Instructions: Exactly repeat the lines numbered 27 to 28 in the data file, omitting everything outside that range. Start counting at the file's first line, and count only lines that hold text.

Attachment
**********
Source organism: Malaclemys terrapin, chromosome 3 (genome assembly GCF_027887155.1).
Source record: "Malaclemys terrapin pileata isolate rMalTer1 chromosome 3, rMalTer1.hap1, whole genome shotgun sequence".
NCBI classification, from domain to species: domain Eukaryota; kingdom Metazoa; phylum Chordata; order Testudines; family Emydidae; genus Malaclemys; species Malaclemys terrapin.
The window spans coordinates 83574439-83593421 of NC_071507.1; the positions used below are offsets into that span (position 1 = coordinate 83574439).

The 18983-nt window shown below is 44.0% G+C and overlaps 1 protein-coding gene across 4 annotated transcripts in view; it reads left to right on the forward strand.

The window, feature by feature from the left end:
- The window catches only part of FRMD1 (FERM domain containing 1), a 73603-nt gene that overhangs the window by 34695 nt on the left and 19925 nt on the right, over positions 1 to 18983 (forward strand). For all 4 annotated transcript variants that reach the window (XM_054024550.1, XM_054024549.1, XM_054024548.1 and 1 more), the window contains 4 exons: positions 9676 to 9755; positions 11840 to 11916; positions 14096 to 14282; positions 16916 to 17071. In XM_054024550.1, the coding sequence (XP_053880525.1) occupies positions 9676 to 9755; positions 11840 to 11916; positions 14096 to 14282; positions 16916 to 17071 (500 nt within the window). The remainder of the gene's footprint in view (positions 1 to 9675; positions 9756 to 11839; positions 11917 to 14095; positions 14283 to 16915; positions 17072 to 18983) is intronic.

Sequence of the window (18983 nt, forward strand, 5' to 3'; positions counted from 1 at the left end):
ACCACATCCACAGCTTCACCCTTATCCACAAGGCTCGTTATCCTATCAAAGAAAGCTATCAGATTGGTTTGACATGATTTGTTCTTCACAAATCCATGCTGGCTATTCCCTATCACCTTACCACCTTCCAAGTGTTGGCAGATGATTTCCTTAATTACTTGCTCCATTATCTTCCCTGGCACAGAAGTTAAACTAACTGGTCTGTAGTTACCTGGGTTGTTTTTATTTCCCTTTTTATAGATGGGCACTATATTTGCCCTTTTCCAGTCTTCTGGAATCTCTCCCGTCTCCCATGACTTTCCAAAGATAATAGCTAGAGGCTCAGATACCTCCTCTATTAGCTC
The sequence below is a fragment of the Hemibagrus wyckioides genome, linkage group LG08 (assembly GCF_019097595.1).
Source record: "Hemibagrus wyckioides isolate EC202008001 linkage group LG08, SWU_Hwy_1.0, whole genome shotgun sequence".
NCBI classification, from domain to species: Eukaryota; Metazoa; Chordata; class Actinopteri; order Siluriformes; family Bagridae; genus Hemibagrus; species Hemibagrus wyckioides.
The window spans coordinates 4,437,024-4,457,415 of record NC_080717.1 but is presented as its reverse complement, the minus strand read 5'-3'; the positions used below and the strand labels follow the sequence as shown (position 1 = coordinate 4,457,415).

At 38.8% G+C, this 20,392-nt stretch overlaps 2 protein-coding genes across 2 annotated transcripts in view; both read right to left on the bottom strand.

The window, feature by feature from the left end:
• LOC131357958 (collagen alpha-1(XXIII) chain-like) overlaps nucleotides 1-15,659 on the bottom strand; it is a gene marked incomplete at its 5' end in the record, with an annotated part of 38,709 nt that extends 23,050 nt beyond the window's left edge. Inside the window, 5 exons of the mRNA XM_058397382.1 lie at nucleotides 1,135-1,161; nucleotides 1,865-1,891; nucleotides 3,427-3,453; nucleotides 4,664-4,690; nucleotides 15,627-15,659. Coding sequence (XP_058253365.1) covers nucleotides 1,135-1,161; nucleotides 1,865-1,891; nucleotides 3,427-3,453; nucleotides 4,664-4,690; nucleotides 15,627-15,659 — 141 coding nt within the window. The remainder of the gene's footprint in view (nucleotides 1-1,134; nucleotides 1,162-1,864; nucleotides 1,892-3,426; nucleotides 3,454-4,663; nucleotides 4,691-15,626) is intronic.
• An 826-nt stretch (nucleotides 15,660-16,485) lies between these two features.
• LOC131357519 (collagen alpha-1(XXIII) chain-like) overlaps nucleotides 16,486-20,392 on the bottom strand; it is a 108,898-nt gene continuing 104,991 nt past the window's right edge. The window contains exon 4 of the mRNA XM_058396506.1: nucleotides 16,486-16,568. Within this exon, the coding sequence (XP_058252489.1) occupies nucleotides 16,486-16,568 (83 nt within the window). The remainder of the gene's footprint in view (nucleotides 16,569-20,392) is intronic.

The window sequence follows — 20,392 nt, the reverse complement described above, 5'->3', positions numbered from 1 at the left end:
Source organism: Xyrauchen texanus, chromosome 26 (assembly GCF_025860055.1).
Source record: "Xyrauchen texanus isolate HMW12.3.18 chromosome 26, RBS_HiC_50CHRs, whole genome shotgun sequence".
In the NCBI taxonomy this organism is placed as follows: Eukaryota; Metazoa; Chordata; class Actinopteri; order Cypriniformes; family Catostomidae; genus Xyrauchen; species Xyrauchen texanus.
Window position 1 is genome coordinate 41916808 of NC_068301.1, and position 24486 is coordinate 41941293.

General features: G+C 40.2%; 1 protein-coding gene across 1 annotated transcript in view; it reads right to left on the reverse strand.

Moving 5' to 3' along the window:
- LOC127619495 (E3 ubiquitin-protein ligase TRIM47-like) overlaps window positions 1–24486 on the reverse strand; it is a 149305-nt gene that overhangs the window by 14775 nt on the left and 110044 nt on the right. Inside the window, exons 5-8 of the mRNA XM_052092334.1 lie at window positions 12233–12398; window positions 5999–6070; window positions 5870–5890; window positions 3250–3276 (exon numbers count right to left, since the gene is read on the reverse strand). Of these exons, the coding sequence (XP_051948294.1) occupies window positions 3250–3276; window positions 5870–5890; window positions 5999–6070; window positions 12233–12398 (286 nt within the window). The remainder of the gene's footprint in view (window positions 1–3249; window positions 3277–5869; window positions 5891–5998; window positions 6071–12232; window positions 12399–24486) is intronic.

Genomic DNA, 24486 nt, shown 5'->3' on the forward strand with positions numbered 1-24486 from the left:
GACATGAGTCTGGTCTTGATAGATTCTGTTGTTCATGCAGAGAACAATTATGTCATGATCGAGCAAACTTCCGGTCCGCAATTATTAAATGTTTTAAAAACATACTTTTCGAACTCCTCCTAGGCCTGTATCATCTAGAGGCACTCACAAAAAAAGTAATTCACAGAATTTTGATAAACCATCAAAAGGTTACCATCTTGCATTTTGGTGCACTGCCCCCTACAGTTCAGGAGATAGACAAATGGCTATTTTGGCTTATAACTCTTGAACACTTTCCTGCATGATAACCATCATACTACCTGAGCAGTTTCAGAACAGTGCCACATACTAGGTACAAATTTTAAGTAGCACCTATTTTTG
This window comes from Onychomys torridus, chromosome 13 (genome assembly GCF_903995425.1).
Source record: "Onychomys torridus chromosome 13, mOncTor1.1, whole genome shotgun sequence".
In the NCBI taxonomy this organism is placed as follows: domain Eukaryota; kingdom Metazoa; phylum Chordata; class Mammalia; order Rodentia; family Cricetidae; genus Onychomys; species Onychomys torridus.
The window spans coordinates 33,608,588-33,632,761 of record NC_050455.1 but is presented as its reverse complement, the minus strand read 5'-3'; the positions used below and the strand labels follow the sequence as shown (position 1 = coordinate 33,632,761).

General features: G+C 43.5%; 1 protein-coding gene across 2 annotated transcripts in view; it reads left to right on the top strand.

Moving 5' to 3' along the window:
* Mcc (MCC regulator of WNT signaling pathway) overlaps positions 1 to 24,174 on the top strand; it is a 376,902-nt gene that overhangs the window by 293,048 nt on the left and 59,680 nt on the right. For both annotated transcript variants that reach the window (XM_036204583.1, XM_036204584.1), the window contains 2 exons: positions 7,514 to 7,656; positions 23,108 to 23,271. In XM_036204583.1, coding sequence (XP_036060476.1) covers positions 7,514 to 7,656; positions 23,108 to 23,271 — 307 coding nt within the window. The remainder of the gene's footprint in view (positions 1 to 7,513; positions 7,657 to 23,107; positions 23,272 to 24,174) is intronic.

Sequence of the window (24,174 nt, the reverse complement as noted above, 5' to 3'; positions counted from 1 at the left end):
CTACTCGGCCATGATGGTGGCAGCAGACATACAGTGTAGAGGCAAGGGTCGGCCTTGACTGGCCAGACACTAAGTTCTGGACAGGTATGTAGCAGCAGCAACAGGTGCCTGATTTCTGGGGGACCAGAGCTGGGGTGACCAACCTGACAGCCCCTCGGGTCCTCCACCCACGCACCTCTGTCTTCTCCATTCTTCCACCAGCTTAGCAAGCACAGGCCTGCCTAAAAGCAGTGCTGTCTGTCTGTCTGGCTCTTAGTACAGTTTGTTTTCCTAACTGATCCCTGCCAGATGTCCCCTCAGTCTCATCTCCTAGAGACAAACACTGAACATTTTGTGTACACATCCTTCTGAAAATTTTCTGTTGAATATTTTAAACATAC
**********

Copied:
Genomic DNA, 24486 nt, shown 5'->3' on the forward strand with positions numbered 1-24486 from the left:
GACATGAGTCTGGTCTTGATAGATTCTGTTGTTCATGCAGAGAACAATTATGTCATGATCGAGCAAACTTCCGGTCCGCAATTATTAAATGTTTTAAAAACATACTTTTCGAACTCCTCCTAGGCCTGTATCATCTAGAGGCACTCACAAAAAAAGTAATTCACAGAATTTTGATAAACCATCAAAAGGTTACCATCTTGCATTTTGGTGCACTGCCCCCTACAGTTCAGGAGATAGACAAATGGCTATTTTGGCTTATAACTCTTGAACACTTTCCTGCATGATAACCATCATACTACCTGAGCAGTTTCAGAACAGTGCCACATACTAGGTACAAATTTTAAGTAGCACCTATTTTTG